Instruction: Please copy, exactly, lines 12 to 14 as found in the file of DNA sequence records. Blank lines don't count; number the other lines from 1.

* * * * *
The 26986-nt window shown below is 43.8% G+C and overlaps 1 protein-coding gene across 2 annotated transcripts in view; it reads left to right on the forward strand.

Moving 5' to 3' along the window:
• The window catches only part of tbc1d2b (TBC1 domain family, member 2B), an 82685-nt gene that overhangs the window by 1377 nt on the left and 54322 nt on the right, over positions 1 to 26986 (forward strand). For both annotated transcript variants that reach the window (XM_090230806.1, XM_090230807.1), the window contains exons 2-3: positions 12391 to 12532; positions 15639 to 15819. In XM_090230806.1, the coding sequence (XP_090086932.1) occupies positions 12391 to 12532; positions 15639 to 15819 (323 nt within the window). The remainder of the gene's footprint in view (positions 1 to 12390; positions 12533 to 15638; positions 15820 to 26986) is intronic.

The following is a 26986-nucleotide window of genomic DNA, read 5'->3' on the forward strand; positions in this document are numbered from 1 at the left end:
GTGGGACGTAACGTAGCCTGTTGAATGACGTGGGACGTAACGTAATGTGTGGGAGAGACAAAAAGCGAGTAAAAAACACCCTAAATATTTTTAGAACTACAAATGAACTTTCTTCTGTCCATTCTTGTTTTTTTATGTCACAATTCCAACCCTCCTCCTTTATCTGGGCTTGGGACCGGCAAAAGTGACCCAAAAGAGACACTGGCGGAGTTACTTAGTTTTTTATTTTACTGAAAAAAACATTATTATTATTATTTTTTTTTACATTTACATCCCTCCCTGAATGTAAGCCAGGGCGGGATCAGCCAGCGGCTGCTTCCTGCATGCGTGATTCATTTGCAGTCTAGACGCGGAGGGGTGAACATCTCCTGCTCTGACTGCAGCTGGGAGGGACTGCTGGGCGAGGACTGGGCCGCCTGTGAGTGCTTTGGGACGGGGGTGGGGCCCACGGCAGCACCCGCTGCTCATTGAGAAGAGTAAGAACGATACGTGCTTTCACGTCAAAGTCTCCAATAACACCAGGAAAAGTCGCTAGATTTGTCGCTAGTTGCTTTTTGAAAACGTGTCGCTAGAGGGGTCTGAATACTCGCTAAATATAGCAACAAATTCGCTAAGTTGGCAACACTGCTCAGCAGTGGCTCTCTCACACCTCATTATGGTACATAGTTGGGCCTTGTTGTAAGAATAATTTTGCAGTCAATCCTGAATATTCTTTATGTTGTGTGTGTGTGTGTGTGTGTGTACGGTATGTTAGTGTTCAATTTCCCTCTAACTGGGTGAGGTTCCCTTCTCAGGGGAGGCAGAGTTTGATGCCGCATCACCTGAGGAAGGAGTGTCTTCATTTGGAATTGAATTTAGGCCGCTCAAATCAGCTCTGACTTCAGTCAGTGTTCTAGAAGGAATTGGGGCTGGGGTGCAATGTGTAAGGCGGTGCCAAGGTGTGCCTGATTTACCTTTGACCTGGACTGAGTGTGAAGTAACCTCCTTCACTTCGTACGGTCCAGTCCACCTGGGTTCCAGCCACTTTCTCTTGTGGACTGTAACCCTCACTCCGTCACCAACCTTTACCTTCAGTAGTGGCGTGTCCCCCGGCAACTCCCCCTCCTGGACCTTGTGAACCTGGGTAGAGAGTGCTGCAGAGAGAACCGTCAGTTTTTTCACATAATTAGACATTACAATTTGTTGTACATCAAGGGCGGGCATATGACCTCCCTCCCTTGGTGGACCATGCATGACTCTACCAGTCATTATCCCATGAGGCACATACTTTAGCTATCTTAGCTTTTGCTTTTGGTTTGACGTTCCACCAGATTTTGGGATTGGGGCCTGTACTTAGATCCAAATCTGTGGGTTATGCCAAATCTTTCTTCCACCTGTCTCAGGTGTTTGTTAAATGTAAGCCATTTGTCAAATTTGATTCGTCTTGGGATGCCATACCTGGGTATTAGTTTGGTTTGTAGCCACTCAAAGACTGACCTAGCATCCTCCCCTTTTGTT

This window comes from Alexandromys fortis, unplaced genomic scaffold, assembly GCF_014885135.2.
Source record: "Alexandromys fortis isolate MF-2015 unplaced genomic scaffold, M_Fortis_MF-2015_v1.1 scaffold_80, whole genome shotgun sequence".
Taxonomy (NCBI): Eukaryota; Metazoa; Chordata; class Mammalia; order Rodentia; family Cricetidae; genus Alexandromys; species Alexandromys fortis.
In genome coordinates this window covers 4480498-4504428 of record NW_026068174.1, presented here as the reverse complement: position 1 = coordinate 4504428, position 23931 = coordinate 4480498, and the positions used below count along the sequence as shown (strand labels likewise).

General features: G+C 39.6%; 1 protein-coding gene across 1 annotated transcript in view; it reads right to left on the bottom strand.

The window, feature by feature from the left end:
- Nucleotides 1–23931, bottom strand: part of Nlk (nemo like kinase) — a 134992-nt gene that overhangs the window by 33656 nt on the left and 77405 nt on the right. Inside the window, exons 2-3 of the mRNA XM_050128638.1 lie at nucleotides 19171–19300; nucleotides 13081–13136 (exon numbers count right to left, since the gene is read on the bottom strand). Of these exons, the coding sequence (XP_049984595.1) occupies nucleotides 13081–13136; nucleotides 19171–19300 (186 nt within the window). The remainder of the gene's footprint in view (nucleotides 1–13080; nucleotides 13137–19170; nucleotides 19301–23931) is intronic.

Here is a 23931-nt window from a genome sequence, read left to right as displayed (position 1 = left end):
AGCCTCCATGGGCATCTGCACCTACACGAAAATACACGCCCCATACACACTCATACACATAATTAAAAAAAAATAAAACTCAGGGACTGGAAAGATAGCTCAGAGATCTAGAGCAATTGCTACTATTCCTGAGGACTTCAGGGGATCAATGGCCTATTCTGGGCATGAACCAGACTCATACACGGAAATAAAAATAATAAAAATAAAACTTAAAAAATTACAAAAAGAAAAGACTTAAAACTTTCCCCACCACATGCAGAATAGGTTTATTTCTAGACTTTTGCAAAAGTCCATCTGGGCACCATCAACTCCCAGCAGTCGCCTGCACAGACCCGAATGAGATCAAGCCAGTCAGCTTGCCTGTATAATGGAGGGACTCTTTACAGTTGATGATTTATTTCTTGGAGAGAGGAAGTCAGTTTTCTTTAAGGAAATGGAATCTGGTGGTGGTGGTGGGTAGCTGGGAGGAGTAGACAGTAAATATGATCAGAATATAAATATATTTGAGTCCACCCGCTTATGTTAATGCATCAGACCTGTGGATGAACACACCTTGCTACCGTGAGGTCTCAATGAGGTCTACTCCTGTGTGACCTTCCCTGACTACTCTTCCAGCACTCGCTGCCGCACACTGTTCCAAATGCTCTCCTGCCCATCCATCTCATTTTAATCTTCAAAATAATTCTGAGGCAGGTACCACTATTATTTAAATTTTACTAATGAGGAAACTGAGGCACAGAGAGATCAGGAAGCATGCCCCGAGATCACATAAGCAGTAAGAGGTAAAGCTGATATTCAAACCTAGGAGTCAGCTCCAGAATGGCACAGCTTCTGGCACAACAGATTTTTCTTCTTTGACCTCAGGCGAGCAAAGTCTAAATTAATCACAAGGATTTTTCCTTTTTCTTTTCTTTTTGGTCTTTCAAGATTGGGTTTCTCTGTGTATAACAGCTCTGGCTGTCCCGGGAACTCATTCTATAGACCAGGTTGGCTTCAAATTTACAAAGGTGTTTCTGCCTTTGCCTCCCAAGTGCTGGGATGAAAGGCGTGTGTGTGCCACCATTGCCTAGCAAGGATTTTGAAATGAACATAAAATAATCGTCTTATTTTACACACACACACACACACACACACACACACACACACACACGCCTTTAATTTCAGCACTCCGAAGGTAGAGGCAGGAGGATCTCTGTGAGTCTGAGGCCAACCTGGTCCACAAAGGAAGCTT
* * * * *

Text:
- Nucleotides 1–23931, bottom strand: part of Nlk (nemo like kinase) — a 134992-nt gene that overhangs the window by 33656 nt on the left and 77405 nt on the right. Inside the window, exons 2-3 of the mRNA XM_050128638.1 lie at nucleotides 19171–19300; nucleotides 13081–13136 (exon numbers count right to left, since the gene is read on the bottom strand). Of these exons, the coding sequence (XP_049984595.1) occupies nucleotides 13081–13136; nucleotides 19171–19300 (186 nt within the window). The remainder of the gene's footprint in view (nucleotides 1–13080; nucleotides 13137–19170; nucleotides 19301–23931) is intronic.

Here is a 23931-nt window from a genome sequence, read left to right as displayed (position 1 = left end):
AGCCTCCATGGGCATCTGCACCTACACGAAAATACACGCCCCATACACACTCATACACATAATTAAAAAAAAATAAAACTCAGGGACTGGAAAGATAGCTCAGAGATCTAGAGCAATTGCTACTATTCCTGAGGACTTCAGGGGATCAATGGCCTATTCTGGGCATGAACCAGACTCATACACGGAAATAAAAATAATAAAAATAAAACTTAAAAAATTACAAAAAGAAAAGACTTAAAACTTTCCCCACCACATGCAGAATAGGTTTATTTCTAGACTTTTGCAAAAGTCCATCTGGGCACCATCAACTCCCAGCAGTCGCCTGCACAGACCCGAATGAGATCAAGCCAGTCAGCTTGCCTGTATAATGGAGGGACTCTTTACAGTTGATGATTTATTTCTTGGAGAGAGGAAGTCAGTTTTCTTTAAGGAAATGGAATCTGGTGGTGGTGGTGGGTAGCTGGGAGGAGTAGACAGTAAATATGATCAGAATATAAATATATTTGAGTCCACCCGCTTATGTTAATGCATCAGACCTGTGGATGAACACACCTTGCTACCGTGAGGTCTCAATGAGGTCTACTCCTGTGTGACCTTCCCTGACTACTCTTCCAGCACTCGCTGCCGCACACTGTTCCAAATGCTCTCCTGCCCATCCATCTCATTTTAATCTTCAAAATAATTCTGAGGCAGGTACCACTATTATTTAAATTTTACTAATGAGGAAACTGAGGCACAGAGAGATCAGGAAGCATGCCCCGAGATCACATAAGCAGTAAGAGGTAAAGCTGATATTCAAACCTAGGAGTCAGCTCCAGAATGGCACAGCTTCTGGCACAACAGATTTTTCTTCTTTGACCTCAGGCGAGCAAAGTCTAAATTAATCACAAGGATTTTTCCTTTTTCTTTTCTTTTTGGTCTTTCAAGATTGGGTTTCTCTGTGTATAACAGCTCTGGCTGTCCCGGGAACTCATTCTATAGACCAGGTTGGCTTCAAATTTACAAAGGTGTTTCTGCCTTTGCCTCCCAAGTGCTGGGATGAAAGGCGTGTGTGTGCCACCATTGCCTAGCAAGGATTTTGAAATGAACATAAAATAATCGTCTTATTTTACACACACACACACACACACACACACACACACACACACACGCCTTTAATTTCAGCACTCCGAAGGTAGAGGCAGGAGGATCTCTGTGAGTCTGAGGCCAACCTGGTCCACAAAGGAAGCTT